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impedance matching required at 20MHz?

Discussion in 'General Electronics Discussion' started by rickford66, Dec 26, 2017.

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  1. rickford66

    rickford66

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    Dec 26, 2017
    Since 20MHz is such a long wave compared to a tiny PCB, is impedance matching between the transmitter and antenna required if the antenna is a short loop (2"-4" in diameter)? It's really intended as more of a transformer for a very short range radio link. About 6" is the expected range. I'm not terribly worried about transmitting at 100% efficiency either.
     
  2. (*steve*)

    (*steve*) ¡sǝpodᴉʇuɐ ǝɥʇ ɹɐǝɥd Moderator

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    Yes
     
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  3. hevans1944

    hevans1944 Hop - AC8NS

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    Yes
     
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  4. dorke

    dorke

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    Jun 20, 2015
    Generally yes,
    make provision on your PCB for a T or Pi matching network.
    What is the power you are intended to transmit?
     
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  5. Cannonball

    Cannonball

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    May 6, 2017
    YES
     
  6. hevans1944

    hevans1944 Hop - AC8NS

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    Once RF (radio frequencies) are created and launched into free space by any means, deliberately with an "antenna" or accidentally through inadequate shielding of the generating source, they fall under the jurisdiction of the Federal Communications Commission (FCC). Except for certain "special cases" outlined in Code of Federal Regulations, Title 47, Part 15 (47 CFR 15) a license is required. If unlicensed operation is allowed, then it must not interfere with licensed operations on the same frequency. The use of 20 MHz is not advised because this is reserved for broadcasting time information by National Institute of Standards and Technology (NIST) station WWV.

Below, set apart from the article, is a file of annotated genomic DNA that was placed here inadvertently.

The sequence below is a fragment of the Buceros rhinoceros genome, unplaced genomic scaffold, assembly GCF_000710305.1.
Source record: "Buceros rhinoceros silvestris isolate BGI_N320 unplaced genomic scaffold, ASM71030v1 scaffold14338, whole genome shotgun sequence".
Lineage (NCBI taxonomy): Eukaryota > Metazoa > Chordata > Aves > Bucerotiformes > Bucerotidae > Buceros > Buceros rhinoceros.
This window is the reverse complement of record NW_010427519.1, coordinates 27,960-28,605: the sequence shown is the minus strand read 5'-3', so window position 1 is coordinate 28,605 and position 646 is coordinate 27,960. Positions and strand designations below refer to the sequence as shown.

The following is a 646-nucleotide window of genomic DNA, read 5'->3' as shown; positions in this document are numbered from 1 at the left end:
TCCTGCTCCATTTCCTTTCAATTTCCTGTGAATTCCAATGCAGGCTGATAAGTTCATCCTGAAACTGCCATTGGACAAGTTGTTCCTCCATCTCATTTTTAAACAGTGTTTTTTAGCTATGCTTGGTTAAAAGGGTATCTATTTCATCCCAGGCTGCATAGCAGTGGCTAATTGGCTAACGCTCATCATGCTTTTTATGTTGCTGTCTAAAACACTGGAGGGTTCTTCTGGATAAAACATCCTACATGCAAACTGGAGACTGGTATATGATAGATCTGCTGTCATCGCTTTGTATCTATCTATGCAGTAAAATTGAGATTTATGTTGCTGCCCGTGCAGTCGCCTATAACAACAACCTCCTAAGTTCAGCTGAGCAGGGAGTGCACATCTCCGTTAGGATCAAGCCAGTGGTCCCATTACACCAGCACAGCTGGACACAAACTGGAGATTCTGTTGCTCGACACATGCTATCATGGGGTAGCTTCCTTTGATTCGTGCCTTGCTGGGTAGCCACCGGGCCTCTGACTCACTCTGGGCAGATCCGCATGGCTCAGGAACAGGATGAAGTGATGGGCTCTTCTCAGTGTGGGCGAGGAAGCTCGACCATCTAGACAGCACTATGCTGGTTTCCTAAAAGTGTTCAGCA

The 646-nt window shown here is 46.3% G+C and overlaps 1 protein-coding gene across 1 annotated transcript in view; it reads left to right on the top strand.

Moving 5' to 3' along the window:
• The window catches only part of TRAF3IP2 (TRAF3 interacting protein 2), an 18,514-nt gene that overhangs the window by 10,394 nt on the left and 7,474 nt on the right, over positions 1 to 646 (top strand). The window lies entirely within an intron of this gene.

There is no such thing as "a very short range radio link." Once an EM (electromagnetic) wave is created it continues to propagate with diminishing intensity as a function of distance, but unless completely absorbed by some object it never just "stops" at any particular range.

    There is always a "noise floor" present when trying to detect deliberate radio frequency emissions, but this is just background noise that can be filtered out, discarded, and otherwise "worked around" to recover deliberate emissions buried many decibels below the noise floor. So, you may think your little loop antenna has only a 6" expected range, but it does not. That may be the range your application needs, and you may adjust your power output to reliably receive a signal at that range, but the RF emissions travel far beyond six inches at any power level.

    If your RF emissions cause interference, and someone complains about it to the FCC, they can come to your facility, shut you down, seize your equipment, levy heavy fines, and even (through a court of law) impose prison sentences for flagrant disregard of their rules and regulations. Does this sound Draconian? You bet it is! But it does protect our valuable electromagnetic spectrum from anarchy while providing appropriate, regulated, access to everyone. Suggest you become very familiar with 47 CFR 15 before proceeding.
     
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